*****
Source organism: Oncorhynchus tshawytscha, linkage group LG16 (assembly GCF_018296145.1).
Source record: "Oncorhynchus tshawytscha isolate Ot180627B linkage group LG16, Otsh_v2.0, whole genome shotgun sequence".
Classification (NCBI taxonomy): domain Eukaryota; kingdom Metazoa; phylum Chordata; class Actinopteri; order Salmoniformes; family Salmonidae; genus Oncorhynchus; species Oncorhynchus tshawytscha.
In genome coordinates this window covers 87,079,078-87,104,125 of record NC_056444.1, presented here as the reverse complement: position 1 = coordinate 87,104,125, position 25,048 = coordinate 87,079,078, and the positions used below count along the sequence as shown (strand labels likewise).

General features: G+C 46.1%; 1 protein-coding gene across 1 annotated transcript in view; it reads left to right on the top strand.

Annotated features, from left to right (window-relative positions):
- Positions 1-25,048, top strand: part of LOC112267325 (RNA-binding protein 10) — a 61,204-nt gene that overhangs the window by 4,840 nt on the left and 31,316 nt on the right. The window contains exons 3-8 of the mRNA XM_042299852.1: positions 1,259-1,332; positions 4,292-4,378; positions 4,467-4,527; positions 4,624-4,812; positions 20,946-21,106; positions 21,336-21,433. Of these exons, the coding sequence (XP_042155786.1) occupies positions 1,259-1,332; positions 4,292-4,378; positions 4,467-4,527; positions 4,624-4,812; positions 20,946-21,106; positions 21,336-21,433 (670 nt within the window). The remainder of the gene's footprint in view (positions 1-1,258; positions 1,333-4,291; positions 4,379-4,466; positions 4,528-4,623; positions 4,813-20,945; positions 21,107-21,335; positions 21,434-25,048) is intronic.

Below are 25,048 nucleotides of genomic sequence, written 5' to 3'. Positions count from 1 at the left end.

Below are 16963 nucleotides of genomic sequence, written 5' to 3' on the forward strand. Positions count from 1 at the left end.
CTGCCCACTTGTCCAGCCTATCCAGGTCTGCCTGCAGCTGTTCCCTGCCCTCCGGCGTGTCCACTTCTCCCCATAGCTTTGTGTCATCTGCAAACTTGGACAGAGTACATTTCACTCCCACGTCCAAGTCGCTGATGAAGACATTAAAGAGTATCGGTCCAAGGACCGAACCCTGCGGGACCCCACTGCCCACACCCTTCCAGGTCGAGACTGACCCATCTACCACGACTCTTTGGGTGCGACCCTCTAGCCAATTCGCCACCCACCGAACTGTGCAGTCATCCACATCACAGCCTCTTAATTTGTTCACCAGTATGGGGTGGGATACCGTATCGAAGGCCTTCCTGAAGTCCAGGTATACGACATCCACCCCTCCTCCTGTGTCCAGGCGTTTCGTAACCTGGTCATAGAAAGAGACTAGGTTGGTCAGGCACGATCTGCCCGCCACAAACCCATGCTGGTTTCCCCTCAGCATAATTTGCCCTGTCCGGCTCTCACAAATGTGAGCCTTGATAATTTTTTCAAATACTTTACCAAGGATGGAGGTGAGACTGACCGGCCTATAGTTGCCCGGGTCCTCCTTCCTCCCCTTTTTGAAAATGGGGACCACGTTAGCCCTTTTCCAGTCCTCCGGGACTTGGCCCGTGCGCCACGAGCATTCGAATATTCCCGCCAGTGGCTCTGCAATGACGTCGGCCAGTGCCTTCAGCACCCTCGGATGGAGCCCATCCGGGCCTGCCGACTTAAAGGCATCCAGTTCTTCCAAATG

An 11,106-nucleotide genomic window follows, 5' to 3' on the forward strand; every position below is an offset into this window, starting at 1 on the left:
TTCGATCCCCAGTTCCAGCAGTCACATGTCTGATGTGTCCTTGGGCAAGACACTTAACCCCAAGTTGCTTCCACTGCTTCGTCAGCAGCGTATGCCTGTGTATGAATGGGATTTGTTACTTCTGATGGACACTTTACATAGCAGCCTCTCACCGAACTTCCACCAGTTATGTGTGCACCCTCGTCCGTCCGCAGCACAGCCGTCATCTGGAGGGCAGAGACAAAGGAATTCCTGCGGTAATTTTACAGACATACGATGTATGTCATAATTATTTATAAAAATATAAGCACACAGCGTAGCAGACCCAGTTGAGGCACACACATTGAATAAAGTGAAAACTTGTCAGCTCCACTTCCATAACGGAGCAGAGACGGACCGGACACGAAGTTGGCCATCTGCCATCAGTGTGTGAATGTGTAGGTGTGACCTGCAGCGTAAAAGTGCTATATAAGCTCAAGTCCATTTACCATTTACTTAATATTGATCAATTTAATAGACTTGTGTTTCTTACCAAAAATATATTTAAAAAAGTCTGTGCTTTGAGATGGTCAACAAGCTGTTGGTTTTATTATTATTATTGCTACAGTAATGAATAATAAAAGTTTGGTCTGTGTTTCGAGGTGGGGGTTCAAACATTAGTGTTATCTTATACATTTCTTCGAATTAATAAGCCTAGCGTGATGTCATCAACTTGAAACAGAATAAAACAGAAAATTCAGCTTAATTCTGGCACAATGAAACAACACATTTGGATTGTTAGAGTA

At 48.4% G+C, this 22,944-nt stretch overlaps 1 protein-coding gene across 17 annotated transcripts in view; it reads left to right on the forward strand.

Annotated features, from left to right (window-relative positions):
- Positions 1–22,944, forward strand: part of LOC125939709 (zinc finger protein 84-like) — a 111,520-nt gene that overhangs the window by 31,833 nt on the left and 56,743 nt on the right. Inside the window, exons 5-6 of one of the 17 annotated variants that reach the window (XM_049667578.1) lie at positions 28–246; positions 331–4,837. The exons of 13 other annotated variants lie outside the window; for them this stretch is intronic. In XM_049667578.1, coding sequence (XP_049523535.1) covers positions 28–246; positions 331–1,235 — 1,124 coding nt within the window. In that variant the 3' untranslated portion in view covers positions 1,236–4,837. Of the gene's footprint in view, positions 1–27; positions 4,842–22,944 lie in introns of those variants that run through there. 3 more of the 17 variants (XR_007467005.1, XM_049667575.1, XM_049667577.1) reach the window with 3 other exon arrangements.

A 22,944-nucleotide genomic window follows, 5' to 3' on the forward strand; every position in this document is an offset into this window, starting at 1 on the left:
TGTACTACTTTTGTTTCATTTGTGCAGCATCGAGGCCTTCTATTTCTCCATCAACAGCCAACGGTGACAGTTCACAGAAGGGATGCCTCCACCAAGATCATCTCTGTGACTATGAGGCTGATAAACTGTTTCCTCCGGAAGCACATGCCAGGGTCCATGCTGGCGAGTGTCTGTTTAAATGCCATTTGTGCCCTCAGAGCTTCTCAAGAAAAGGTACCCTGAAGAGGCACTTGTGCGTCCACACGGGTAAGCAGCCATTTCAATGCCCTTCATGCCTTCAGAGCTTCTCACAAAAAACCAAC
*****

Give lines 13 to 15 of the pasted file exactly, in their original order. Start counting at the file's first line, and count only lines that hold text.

At 48.4% G+C, this 22,944-nt stretch overlaps 1 protein-coding gene across 17 annotated transcripts in view; it reads left to right on the forward strand.

Annotated features, from left to right (window-relative positions):
- Positions 1–22,944, forward strand: part of LOC125939709 (zinc finger protein 84-like) — a 111,520-nt gene that overhangs the window by 31,833 nt on the left and 56,743 nt on the right. Inside the window, exons 5-6 of one of the 17 annotated variants that reach the window (XM_049667578.1) lie at positions 28–246; positions 331–4,837. The exons of 13 other annotated variants lie outside the window; for them this stretch is intronic. In XM_049667578.1, coding sequence (XP_049523535.1) covers positions 28–246; positions 331–1,235 — 1,124 coding nt within the window. In that variant the 3' untranslated portion in view covers positions 1,236–4,837. Of the gene's footprint in view, positions 1–27; positions 4,842–22,944 lie in introns of those variants that run through there. 3 more of the 17 variants (XR_007467005.1, XM_049667575.1, XM_049667577.1) reach the window with 3 other exon arrangements.